By sampling sewage, the researchers found that U.S. populations have a much less variable fecal bacterial community composition than that of individuals, and that this community composition convergence among populations suggests a finite level of composition variability — at least among U.S. populations — and that this variability can be overcome with large sample sizes to make meaningful inferences regarding the gut microbiome. From the sewage sampling, they were able to identify a set of core bacteria both common to and abundant among U.S. populations. They say that although no single species dominates the fecal microbial communities among individuals, their results demonstrate consistent differential abundance in human populations for some bacterial taxa over others.
The study coauthors also observe that sewage sampling described distinct community compositions among U.S. populations, and that although not a majority, the level of community consistency signifies that human populations at the citywide scale can have characteristic microbial community compositions, and although they did not identify the ultimate causes of bacterial community composition differences among U.S. cities, their single measure of lifestyle differences for individuals in these cities (obesity percent) explained a significant, albeit small, proportion of the community variation.
These lifestyle differences can reproducibly alter the human gut microbiome, and microbial community composition is a known indicator of obesity with up to 90 percent predictive accuracy for individuals. The researchers observed that the obesity signal in an individual’s gut microbial community composition scaled up, with nearly equivalent predictive capabilities (81 to 89 percent accuracy), to the level of human populations in cities, and that these community composition relationships to the population obesity gradient were driven in large part by increased representation of Bacteroides spp. and decreased representation of Faecalibacterium spp. in more obese populations. They note that Bacteroides spp. have been found to increase in abundance in humans consuming a high-animal-fat diet, and are associated with low-diversity proinflammatory gut communities, while Faecalibacterium spp. are more prevalent in high-diversity anti-inflammatory gut communities.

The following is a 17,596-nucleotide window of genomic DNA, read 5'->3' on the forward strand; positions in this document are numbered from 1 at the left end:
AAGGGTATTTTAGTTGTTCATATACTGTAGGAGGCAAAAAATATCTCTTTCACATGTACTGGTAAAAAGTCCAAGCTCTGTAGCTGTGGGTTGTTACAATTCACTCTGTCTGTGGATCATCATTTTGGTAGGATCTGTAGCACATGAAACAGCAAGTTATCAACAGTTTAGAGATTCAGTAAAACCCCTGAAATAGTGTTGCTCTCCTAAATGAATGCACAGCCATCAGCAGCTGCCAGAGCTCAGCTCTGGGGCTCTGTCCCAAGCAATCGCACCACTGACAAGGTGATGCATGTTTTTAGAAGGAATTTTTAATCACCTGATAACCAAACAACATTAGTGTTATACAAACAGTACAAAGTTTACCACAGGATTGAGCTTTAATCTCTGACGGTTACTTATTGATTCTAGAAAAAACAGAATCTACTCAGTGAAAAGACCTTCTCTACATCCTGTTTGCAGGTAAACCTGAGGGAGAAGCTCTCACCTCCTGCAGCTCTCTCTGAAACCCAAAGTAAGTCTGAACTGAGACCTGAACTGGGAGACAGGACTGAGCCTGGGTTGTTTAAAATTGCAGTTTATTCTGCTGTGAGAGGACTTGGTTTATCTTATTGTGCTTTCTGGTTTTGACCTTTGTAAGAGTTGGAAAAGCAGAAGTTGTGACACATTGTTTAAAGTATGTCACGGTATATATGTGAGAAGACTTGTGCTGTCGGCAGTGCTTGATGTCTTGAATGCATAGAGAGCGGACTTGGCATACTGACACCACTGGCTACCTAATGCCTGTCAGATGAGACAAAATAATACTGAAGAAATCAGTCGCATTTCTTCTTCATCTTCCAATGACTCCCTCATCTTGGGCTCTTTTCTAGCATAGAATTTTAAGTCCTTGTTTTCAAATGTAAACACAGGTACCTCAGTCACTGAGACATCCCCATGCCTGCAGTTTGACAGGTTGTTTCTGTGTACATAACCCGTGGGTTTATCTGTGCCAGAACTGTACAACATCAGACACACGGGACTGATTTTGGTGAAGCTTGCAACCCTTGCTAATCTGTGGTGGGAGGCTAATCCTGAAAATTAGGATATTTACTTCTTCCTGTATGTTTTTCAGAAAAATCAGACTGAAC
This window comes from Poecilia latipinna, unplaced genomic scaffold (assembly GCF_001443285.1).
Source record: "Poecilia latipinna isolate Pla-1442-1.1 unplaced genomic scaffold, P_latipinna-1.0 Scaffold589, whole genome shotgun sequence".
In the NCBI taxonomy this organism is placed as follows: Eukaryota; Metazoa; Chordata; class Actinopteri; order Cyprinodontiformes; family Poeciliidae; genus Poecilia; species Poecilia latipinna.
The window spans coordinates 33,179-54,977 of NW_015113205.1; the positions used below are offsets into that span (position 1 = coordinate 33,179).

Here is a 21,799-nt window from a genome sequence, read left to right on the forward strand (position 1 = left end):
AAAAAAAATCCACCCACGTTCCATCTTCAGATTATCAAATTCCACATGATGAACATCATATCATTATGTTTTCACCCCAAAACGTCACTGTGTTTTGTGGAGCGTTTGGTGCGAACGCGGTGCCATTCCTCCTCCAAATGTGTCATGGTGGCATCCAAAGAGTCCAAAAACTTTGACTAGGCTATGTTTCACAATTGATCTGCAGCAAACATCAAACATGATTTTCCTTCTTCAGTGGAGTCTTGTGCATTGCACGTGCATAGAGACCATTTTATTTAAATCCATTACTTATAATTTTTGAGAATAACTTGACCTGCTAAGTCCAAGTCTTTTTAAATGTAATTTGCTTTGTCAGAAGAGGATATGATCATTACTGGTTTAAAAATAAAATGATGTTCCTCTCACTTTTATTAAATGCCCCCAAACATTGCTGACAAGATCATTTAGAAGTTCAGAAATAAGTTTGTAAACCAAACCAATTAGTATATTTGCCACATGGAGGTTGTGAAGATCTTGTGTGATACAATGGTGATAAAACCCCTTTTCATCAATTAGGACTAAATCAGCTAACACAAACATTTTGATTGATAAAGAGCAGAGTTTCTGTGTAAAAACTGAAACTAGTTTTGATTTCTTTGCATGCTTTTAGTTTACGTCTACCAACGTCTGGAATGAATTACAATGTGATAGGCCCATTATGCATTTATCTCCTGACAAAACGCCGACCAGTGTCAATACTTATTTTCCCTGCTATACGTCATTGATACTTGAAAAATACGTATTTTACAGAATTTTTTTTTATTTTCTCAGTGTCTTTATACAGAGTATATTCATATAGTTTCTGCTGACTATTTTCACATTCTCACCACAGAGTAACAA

The scientists deduce that given the relatively minor difference in population obesity percentage (as low as 9 percent) between city populations considered lean and obese, the observed correlations between obesity and the microbial community in sewage might reflect other, more pronounced lifestyle differences in these cities, including the influence of diet on gut microbial communities.
In summary, the research team concludes that after filtering out overprinting sewer-associated taxa, sewage serves as a composite proxy for population-level human fecal microbiota, and that comparative sewage analysis provides a unique opportunity to explore relationships between human fecal communities and lifestyle or demographic differences in human populations.